According to the department, the two women could face trespassing charges after their Facebook Live streams showed them taking flyers from the mosque and mocking the Muslim faith.
"At this point, it is an active case and our detectives are investigating the incident," Detective Lily Duran, a department spokesperson, told Arizona Central.
Identified as Tahnee Gonzales and Liz Dauenhauer, the two women are seen in several videos posted to Facebook talking about Islam and how it's ruining the US. In two videos recorded before their arrival at the Tempe mosque, Gonzales is heard asking one of the children about their thoughts on sharia.
"I think eff it," the child says before being asked to further explain. "At my age, the old men are allowed to marry young kids at my age."
Gonzales responds to the child's remarks by saying, "keep your children informed and aware so they don't get sucked into the evils that lurk around in our backyards."
Once they arrive at the mosque, their comments continue along the same lines as those heard in previous videos.
"It's out of control… the illegal invasion of Muslims," Gonzales says while taking a look at the stores next to the mosque. "Halal meats, here in America they use our own constitution against us if they feel we have threatened or mistreated them."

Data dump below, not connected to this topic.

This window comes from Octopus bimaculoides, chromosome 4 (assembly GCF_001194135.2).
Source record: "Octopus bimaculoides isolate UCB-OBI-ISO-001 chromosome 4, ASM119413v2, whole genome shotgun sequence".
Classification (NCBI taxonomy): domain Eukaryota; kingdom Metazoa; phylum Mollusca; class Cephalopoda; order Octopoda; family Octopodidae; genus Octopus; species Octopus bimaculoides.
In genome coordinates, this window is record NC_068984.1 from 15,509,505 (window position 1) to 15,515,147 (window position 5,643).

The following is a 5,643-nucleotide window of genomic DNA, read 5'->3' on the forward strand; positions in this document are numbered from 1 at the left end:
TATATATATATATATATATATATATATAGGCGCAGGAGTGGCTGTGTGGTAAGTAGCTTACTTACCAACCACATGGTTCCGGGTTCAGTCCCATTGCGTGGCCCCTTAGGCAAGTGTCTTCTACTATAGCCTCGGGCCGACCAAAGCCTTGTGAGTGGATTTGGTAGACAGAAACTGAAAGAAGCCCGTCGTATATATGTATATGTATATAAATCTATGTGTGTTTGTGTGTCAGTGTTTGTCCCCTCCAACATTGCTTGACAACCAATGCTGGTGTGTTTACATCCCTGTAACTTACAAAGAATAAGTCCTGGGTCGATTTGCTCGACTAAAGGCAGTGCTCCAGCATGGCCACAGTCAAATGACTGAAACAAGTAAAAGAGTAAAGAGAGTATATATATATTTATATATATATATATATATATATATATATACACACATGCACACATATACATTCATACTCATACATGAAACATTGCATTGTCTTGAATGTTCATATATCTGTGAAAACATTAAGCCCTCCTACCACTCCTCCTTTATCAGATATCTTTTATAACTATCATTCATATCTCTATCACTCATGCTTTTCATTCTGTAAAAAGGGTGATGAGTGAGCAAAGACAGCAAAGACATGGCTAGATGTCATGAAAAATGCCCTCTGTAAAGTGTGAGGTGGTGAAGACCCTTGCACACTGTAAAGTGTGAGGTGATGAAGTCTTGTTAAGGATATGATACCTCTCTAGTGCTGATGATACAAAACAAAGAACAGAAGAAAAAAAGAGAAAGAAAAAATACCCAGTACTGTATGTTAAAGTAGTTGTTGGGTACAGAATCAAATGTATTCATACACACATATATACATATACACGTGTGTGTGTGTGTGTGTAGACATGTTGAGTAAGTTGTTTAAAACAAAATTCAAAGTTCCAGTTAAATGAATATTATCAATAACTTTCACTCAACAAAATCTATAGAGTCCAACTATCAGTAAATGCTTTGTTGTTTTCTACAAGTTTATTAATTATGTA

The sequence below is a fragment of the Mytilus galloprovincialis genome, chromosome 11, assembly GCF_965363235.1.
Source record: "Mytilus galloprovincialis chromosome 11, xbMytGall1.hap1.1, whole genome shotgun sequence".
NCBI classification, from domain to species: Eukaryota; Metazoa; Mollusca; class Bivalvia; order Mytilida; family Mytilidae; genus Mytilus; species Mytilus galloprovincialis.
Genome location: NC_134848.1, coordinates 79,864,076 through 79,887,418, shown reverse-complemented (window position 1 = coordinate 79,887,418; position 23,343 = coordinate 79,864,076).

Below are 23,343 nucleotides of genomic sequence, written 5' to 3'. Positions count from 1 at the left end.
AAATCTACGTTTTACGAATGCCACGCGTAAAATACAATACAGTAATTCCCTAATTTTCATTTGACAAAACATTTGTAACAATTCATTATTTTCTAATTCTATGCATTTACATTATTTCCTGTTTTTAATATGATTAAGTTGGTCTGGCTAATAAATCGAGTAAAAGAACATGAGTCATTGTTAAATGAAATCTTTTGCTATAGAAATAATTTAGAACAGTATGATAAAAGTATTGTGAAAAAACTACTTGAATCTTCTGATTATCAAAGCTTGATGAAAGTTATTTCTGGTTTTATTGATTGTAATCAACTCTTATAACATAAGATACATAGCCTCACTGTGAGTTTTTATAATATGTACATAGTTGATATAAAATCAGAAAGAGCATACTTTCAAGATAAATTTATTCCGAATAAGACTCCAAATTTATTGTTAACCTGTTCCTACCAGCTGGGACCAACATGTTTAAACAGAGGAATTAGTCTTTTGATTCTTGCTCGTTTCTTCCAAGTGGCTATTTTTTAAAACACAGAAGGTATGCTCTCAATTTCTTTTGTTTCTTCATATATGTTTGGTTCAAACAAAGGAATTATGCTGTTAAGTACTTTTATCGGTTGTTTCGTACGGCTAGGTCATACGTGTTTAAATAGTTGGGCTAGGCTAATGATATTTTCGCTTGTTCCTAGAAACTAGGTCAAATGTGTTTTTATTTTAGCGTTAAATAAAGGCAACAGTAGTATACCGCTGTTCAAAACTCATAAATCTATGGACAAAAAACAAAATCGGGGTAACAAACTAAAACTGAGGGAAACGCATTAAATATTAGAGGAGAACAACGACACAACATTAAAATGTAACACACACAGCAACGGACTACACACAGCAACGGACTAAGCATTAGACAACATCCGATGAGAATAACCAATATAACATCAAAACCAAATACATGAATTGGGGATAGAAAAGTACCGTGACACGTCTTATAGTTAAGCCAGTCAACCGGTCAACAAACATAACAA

Entering the mosque, one of the kids says "they smell like goats," as the women begin to sift through pamphlets offered on stands.
"This is the infiltration of the Muslims coming in and destroying America," Gonzales rattles off as Dauenhauer rips off flyers from bulletin boards. "The Muslims are nothing but devil, Satan worshippers… and Mohammed was married to a little girl… pedophilia runs deep in the Muslim community."
The video of Gonzales and Dauenhauer walking through the mosque was deleted after the Arizona Republic contacted Gonzales about the incident. However, the footage was obtained by Facebook user Naui Ocelotl and shared before it was taken down.
"It was really disheartening to see how ignorant some people can be," Ahmad Al-Akoum, an imam at the mosque, told Arizona Central. "The thing that affected me most was those young children being drafted by their mom and being taught hate and intolerance," he said.
"It was really disturbing for them to feel comfortable enough to come inside… and do all of that," he added.
Imraan Siddiqi, executive director of the Council on American Islamic Relations' Arizona chapter, told the outlet that the behavior exhibited in the recordings is "really a peek inside what's happening in this polarized state of our nation."
Neither Gonzales nor Dauenhauer have spoken out over the media coverage on the incident.